In an outcome that seemed inevitable given the state of the world, concerns over the COVID-19 pandemic will cause the long-planned release dates of Mission: Impossible‘s next two big screen outings to self-destruct… temporarily, anyway.
Paramount has delayed the premieres of the untitled sequels, removing each one from their respective summer movie season slots. Mission: Impossible 7, which was originally slated to arrive at theaters on July 23, 2021, has now been shifted to November 19, 2021. Likewise, Mission: Impossible 8, originally set for August 5, 2022 is now scheduled to debut on November 4, 2022.
The untitled Mission: Impossible 7 was on schedule, and was set to begin filming in Venice, Italy, when Paramount halted production in late-February as COVID-19 was just starting to reach pandemic status. Thus, this latest step makes Mission: Impossible the latest in a long and ever-expanding list of big and small screen projects to be hit with the dilatory cudgel of coronavirus concerns.
In this case, specifically, the delays disrupt plans Paramount publicly divulged back in January 2019, when the studio tapped director Christopher McQuarrie to return for not one, but two sequels; an unprecedented move for the nearly-quarter-century-old cinematic series, which had always tapped new directors for its sequels in keeping with the evolving state of the action genre. Indeed, McQuarrie—who came into star Tom Cruise’s orbit as director of his 2012 vehicle, Jack Reacher—made his franchise debut with 2015’s Mission: Impossible – Rogue Nation, subsequently becoming the first helmer to be retained for a second go-round with 2018’s Mission: Impossible – Fallout.
With the announcement of the seventh and eighth Mission: Impossible films, came a flood of casting news, some of which were technically spoilers, since—amongst the returnees—incoming stars such as Hayley Atwell, Pom Klementieff and Henry Czerny were revealed to have been cast for both films, essentially revealing that their characters survived M:I 7, although that could end up proving to be a red herring strategy. Conversely, star such as Nicholas Hoult and Shae Whigham are set to appear in said seventh film, with no word beyond that.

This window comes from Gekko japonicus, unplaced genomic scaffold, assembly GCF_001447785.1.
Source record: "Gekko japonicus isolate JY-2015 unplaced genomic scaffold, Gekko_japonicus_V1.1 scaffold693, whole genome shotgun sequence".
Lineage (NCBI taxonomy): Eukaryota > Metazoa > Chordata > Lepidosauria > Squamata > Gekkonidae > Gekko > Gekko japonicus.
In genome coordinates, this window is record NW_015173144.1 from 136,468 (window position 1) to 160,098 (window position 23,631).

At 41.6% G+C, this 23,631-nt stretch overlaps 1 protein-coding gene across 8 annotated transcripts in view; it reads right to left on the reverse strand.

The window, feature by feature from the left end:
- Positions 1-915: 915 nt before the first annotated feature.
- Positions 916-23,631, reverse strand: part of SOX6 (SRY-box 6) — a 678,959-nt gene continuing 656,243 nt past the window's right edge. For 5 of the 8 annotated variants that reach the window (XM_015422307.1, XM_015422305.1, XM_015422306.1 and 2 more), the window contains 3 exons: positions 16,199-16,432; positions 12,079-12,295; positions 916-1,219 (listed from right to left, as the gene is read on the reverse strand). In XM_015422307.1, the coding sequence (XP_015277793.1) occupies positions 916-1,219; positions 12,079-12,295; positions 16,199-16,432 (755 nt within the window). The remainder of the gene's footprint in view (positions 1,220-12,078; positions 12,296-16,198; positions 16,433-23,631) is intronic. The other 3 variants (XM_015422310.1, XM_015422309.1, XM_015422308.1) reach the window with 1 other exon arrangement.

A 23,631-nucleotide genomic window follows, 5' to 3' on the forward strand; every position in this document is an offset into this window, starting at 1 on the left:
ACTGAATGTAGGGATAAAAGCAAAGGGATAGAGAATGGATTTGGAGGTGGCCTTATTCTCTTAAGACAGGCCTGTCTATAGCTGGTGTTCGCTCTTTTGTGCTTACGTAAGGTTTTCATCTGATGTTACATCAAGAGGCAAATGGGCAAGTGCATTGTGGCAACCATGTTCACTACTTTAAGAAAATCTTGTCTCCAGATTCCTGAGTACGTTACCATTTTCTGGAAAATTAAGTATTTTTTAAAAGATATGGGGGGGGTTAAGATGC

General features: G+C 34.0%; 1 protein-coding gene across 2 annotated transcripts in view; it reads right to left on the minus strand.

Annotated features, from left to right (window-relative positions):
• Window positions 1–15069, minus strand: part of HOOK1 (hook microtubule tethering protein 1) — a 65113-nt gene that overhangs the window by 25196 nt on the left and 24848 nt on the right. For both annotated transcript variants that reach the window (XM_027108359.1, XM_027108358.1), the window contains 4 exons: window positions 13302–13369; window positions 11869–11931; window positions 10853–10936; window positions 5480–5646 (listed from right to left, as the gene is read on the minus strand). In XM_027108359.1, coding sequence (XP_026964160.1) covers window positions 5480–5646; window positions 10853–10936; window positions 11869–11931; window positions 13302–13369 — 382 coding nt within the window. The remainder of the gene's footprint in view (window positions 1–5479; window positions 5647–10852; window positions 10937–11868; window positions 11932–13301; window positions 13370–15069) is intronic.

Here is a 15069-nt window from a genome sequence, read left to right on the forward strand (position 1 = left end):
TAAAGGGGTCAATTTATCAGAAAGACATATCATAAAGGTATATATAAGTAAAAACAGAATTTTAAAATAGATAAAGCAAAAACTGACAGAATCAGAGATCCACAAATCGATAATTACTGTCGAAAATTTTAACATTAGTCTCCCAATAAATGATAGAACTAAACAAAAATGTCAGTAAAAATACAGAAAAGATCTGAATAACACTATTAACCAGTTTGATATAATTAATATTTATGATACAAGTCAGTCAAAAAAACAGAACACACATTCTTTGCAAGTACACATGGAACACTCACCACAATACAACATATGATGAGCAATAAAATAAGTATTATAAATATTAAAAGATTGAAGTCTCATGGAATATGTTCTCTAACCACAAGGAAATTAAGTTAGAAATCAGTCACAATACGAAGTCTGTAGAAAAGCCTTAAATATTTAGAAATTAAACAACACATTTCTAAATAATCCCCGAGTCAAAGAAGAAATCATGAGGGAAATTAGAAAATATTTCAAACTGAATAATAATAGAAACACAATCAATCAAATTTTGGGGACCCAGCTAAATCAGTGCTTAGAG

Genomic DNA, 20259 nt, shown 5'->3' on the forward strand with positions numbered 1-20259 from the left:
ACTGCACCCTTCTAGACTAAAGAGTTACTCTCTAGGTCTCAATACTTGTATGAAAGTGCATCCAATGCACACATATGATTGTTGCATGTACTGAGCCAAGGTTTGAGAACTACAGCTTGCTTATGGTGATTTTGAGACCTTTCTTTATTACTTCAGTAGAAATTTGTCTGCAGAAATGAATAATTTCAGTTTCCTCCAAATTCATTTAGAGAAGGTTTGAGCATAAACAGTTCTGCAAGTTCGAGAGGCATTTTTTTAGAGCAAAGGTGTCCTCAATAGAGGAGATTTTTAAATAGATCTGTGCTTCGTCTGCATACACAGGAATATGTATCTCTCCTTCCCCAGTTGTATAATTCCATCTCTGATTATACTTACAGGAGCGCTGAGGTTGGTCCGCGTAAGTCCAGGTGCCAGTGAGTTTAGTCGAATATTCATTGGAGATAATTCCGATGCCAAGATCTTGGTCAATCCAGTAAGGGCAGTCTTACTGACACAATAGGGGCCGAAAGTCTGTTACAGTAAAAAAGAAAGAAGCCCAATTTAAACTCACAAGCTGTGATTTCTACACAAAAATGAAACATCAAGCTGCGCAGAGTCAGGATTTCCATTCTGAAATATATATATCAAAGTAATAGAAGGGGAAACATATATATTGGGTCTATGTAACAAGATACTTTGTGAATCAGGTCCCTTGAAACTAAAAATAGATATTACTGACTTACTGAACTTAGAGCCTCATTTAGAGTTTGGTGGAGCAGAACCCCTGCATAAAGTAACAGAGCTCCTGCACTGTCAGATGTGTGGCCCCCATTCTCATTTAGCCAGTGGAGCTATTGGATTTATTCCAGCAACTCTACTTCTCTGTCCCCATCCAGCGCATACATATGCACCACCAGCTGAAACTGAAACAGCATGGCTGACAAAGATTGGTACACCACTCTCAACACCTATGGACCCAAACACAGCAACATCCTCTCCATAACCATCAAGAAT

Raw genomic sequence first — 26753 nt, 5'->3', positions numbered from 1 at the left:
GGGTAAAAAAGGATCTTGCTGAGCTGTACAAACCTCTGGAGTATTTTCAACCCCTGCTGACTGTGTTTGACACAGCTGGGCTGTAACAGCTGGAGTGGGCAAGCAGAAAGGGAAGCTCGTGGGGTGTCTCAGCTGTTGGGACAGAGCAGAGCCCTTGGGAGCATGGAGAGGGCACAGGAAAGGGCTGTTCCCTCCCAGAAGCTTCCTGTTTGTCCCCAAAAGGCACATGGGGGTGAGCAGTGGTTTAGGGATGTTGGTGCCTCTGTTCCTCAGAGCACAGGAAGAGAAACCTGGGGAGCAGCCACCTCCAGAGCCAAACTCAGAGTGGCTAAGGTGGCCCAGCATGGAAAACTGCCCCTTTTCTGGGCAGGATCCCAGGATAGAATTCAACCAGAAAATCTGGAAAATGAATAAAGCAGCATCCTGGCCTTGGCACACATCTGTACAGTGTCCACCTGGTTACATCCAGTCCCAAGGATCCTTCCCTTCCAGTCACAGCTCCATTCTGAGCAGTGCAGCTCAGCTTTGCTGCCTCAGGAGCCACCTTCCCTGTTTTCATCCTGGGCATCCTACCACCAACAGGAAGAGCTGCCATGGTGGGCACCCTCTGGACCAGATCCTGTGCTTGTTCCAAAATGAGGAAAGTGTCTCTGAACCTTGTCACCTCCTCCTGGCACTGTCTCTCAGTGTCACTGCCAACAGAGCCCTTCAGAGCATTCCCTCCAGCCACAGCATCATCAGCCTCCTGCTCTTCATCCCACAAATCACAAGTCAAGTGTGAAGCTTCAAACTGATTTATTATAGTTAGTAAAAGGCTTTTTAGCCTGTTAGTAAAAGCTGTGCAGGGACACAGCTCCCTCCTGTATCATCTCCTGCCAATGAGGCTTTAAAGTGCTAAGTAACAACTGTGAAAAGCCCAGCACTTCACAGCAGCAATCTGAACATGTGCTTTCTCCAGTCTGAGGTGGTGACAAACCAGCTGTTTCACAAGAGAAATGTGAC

It will be interesting to see if the Mission: Impossible franchise’s shift away from its traditional summer movie season turf will affect its box office numbers (you know, when the box office is once again a concept). Up until now, the only M:I film to not see a summer release was 2011’s Mission: Impossible: Ghost Protocol, which hit theaters in December of that year, but still went on to gross what was, at the time, a franchise high of $694.7 million worldwide, besting it summer-released 2006 predecessor’s $398 million. Yet, what is abundantly clear is that the franchise remains as popular as ever, with the most recent effort, Fallout, having grossed $791 million worldwide – not bad for a 1996-launched film franchise based off a 1960s television series. Consequently, Cruise’s Ethan Hunt and his slick crew of spies shouldn’t be too worried.